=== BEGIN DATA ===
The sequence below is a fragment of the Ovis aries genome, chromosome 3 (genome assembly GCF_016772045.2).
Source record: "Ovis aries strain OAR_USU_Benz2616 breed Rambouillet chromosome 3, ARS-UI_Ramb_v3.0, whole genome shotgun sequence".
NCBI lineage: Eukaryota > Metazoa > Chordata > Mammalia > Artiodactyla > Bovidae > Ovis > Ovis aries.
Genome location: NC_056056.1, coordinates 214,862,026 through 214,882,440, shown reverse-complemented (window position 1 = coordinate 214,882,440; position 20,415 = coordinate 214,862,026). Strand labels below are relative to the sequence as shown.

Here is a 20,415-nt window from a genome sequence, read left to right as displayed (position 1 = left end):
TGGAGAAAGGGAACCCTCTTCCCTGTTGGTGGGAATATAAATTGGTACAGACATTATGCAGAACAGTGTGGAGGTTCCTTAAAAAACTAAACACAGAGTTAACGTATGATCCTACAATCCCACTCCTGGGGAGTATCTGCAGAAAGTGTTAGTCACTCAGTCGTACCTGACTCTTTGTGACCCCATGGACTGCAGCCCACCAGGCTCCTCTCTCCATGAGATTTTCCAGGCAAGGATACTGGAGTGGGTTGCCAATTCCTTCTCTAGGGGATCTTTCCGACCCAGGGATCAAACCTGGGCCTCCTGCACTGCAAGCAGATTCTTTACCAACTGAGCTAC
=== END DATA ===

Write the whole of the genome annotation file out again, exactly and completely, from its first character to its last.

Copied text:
The sequence below is a fragment of the Ovis aries genome, chromosome 3 (genome assembly GCF_016772045.2).
Source record: "Ovis aries strain OAR_USU_Benz2616 breed Rambouillet chromosome 3, ARS-UI_Ramb_v3.0, whole genome shotgun sequence".
NCBI lineage: Eukaryota > Metazoa > Chordata > Mammalia > Artiodactyla > Bovidae > Ovis > Ovis aries.
Genome location: NC_056056.1, coordinates 214,862,026 through 214,882,440, shown reverse-complemented (window position 1 = coordinate 214,882,440; position 20,415 = coordinate 214,862,026). Strand labels below are relative to the sequence as shown.

Here is a 20,415-nt window from a genome sequence, read left to right as displayed (position 1 = left end):
TGGAGAAAGGGAACCCTCTTCCCTGTTGGTGGGAATATAAATTGGTACAGACATTATGCAGAACAGTGTGGAGGTTCCTTAAAAAACTAAACACAGAGTTAACGTATGATCCTACAATCCCACTCCTGGGGAGTATCTGCAGAAAGTGTTAGTCACTCAGTCGTACCTGACTCTTTGTGACCCCATGGACTGCAGCCCACCAGGCTCCTCTCTCCATGAGATTTTCCAGGCAAGGATACTGGAGTGGGTTGCCAATTCCTTCTCTAGGGGATCTTTCCGACCCAGGGATCAAACCTGGGCCTCCTGCACTGCAAGCAGATTCTTTACCAACTGAGCTAC